What do you think? Is the association between geeks and glasses offensive to you? Do you think it’s likely to encourage bullying? Should Tesco have removed the items from their stores, or is it an over-reaction  to a simple item of clothing?

Is it offensive?

8 Comments

  • February 3, 2014

    Anna

    No, it’s not offensive. It’s cute and joining in with the hipster trend. Being a geek is now cool and wearing glasses is very common actually. There is no way that that little boys friends are old enough to understand what geek means anyway. They’re babies.

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  • February 3, 2014

    LamentingLizzie

    I will also go with no. I thought terms like “nerd” and “geek” had lost all offensive connotations in modern society. Heck, many people ask for geek glasses! They even make fake ones for those who are not seeing impaired. And I personally highly doubt that an 18 month old’s friends are ridiculing him.

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  • February 3, 2014

    xony

    The world Geek itself doesn’t sound offensive to me, but really there is no reason to link it to the glasses-wearing stereotype, I can see how that stigma can be harmful to many people’s self image and awareness and why stereotypes should be avoided altogether. So, maybe it’s not offensive but it’s perpetuating an stereotype that is harmful to a lot of people.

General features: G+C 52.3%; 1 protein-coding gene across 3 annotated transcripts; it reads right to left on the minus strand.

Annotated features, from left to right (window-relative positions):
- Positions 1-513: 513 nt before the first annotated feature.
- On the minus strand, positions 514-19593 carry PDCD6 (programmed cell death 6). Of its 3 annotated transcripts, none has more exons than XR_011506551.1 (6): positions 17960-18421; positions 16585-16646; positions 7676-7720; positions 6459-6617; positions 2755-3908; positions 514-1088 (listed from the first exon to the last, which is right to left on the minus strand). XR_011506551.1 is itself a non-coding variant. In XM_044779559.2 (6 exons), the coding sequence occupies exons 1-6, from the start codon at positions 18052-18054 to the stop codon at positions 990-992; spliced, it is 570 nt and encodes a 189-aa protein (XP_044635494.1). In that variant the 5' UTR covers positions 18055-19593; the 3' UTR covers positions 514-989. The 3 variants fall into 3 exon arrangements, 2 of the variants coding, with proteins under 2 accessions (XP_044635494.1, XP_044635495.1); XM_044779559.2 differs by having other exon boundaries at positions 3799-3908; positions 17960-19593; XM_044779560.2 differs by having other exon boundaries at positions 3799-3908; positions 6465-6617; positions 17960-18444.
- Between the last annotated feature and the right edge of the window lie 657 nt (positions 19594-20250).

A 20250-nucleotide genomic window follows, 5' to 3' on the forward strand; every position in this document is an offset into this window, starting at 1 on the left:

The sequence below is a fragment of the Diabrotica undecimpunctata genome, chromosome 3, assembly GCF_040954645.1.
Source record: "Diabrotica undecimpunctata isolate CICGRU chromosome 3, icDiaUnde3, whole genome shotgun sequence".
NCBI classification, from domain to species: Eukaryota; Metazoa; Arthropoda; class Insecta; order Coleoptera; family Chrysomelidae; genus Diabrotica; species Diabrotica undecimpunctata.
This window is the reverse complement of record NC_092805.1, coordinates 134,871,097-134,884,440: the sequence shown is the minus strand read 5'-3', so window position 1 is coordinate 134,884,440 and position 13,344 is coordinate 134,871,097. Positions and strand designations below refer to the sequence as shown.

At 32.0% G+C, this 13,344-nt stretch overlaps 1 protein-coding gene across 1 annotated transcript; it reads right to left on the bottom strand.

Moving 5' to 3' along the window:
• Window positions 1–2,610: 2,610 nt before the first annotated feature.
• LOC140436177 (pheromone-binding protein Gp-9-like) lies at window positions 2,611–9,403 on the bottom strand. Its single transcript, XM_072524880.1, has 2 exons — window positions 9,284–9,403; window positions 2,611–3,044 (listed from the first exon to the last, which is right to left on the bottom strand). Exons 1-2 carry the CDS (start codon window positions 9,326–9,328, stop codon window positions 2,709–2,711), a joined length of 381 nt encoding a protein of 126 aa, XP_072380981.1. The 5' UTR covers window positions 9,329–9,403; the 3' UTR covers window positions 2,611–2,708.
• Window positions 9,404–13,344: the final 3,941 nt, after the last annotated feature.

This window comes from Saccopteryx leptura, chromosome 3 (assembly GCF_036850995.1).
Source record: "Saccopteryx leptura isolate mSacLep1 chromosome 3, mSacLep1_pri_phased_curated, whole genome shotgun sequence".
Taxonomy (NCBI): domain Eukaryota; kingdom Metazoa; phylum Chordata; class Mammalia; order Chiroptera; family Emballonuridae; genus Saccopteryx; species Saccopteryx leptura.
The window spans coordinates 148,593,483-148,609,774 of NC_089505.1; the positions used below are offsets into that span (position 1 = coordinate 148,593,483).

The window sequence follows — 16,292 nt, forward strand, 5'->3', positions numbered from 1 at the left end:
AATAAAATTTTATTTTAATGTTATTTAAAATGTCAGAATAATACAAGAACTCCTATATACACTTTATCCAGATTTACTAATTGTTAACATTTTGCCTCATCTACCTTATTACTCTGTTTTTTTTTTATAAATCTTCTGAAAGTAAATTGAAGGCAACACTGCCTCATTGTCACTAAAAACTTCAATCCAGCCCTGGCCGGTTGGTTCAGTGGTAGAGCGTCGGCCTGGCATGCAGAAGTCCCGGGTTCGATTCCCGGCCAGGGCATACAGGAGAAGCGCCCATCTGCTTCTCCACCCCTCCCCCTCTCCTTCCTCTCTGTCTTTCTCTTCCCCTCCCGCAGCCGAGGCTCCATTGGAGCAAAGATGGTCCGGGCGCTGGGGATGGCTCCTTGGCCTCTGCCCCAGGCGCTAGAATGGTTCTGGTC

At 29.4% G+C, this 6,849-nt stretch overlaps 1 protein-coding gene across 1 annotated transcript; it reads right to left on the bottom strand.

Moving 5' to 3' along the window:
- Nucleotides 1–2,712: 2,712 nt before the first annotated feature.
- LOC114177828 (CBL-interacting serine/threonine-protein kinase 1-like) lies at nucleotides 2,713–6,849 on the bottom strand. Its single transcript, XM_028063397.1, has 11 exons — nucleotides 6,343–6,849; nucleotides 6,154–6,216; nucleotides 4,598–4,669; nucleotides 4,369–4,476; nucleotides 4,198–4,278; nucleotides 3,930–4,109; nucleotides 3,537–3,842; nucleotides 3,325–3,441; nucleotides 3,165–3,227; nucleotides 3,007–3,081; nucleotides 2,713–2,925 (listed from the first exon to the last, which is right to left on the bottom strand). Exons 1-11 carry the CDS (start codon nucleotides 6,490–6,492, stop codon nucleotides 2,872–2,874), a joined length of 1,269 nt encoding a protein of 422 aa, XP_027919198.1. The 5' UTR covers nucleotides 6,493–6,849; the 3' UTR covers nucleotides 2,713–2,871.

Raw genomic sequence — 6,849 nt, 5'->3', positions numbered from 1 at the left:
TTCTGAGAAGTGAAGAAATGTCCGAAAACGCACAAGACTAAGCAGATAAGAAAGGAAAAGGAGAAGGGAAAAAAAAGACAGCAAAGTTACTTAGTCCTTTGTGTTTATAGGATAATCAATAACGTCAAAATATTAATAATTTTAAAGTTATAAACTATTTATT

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  • February 4, 2014

    Claire

    It won’t be an offensive term by the time this kid and his peers get to be old enough to string complete sentences together, but when the mother would have been in grade school it would have been an insult for sure. So I can see why she is concerned. And it’s definitely not a totally innocent term even nowadays – it’s still used cruelly and unironically sometimes. But I really don’t think she has anything to worry about.

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  • February 4, 2014

    Brenda

    Yes it is offensive to call children names for wearing glasses. And while the trend is stylish and ironic for adults to wear it is not the case for children. This baby is already being teased and laughed at by older children.

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    • February 4, 2014

      The Fashion Police

      The question isn’t whether it’s offensive to call children names, though – I don’t think anyone would argue with that. It’s whether this type of clothing is likely to cause that to happen.

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  • February 7, 2014

    Brenda

    Where a slogan appears on children’s clothing pointing out that those who wear glasses are “different” and suggesting a name to call them it can be seen as encouragement of said name-calling.

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  • February 9, 2014

    Alvina

    Agree, not offensive, and perhaps even cooler: maybe it gets the stereotype stronger, OK, but as a non offensive one. A word or symbol that appears on a garment usually says to me “tolerated”, “democratized”, at least in my opinion. (And whatever your child’s t-shirt is saying, children will always be cruel.)
    I find Tally Weijl young girls swearing clothes much more scary.